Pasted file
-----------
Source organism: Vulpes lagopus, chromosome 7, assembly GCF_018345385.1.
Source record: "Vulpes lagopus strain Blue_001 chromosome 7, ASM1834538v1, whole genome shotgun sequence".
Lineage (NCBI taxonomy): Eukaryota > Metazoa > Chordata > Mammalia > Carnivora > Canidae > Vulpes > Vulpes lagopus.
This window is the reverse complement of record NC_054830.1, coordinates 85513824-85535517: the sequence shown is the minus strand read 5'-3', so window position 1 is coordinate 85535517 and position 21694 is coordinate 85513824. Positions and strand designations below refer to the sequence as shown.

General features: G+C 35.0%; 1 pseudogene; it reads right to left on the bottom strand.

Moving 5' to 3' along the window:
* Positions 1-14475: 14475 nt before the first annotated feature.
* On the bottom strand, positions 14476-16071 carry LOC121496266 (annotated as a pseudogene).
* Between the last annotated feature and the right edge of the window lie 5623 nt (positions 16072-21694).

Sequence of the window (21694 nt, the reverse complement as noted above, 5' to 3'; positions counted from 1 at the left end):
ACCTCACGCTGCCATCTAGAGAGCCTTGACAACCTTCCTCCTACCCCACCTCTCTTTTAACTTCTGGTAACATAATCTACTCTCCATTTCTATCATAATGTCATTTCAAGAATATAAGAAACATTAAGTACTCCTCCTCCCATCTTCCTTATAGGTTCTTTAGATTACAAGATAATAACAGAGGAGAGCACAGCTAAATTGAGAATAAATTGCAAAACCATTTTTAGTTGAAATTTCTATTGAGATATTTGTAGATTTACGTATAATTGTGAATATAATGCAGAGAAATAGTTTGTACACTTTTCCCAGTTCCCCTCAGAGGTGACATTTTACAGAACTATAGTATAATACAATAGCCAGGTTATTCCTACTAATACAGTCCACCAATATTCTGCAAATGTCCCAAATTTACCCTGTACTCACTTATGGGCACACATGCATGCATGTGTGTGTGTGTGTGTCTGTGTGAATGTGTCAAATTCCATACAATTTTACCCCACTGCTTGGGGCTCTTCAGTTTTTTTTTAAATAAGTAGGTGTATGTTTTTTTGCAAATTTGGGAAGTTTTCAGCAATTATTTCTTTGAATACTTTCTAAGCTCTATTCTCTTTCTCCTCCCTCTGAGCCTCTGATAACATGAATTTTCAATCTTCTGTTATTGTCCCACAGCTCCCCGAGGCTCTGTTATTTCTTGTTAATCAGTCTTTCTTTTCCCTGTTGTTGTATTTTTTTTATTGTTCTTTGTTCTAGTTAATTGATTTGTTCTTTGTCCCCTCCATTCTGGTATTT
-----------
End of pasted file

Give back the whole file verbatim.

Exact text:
Source organism: Vulpes lagopus, chromosome 7, assembly GCF_018345385.1.
Source record: "Vulpes lagopus strain Blue_001 chromosome 7, ASM1834538v1, whole genome shotgun sequence".
Lineage (NCBI taxonomy): Eukaryota > Metazoa > Chordata > Mammalia > Carnivora > Canidae > Vulpes > Vulpes lagopus.
This window is the reverse complement of record NC_054830.1, coordinates 85513824-85535517: the sequence shown is the minus strand read 5'-3', so window position 1 is coordinate 85535517 and position 21694 is coordinate 85513824. Positions and strand designations below refer to the sequence as shown.

General features: G+C 35.0%; 1 pseudogene; it reads right to left on the bottom strand.

Moving 5' to 3' along the window:
* Positions 1-14475: 14475 nt before the first annotated feature.
* On the bottom strand, positions 14476-16071 carry LOC121496266 (annotated as a pseudogene).
* Between the last annotated feature and the right edge of the window lie 5623 nt (positions 16072-21694).

Sequence of the window (21694 nt, the reverse complement as noted above, 5' to 3'; positions counted from 1 at the left end):
ACCTCACGCTGCCATCTAGAGAGCCTTGACAACCTTCCTCCTACCCCACCTCTCTTTTAACTTCTGGTAACATAATCTACTCTCCATTTCTATCATAATGTCATTTCAAGAATATAAGAAACATTAAGTACTCCTCCTCCCATCTTCCTTATAGGTTCTTTAGATTACAAGATAATAACAGAGGAGAGCACAGCTAAATTGAGAATAAATTGCAAAACCATTTTTAGTTGAAATTTCTATTGAGATATTTGTAGATTTACGTATAATTGTGAATATAATGCAGAGAAATAGTTTGTACACTTTTCCCAGTTCCCCTCAGAGGTGACATTTTACAGAACTATAGTATAATACAATAGCCAGGTTATTCCTACTAATACAGTCCACCAATATTCTGCAAATGTCCCAAATTTACCCTGTACTCACTTATGGGCACACATGCATGCATGTGTGTGTGTGTGTGTCTGTGTGAATGTGTCAAATTCCATACAATTTTACCCCACTGCTTGGGGCTCTTCAGTTTTTTTTTAAATAAGTAGGTGTATGTTTTTTTGCAAATTTGGGAAGTTTTCAGCAATTATTTCTTTGAATACTTTCTAAGCTCTATTCTCTTTCTCCTCCCTCTGAGCCTCTGATAACATGAATTTTCAATCTTCTGTTATTGTCCCACAGCTCCCCGAGGCTCTGTTATTTCTTGTTAATCAGTCTTTCTTTTCCCTGTTGTTGTATTTTTTTTATTGTTCTTTGTTCTAGTTAATTGATTTGTTCTTTGTCCCCTCCATTCTGGTATTT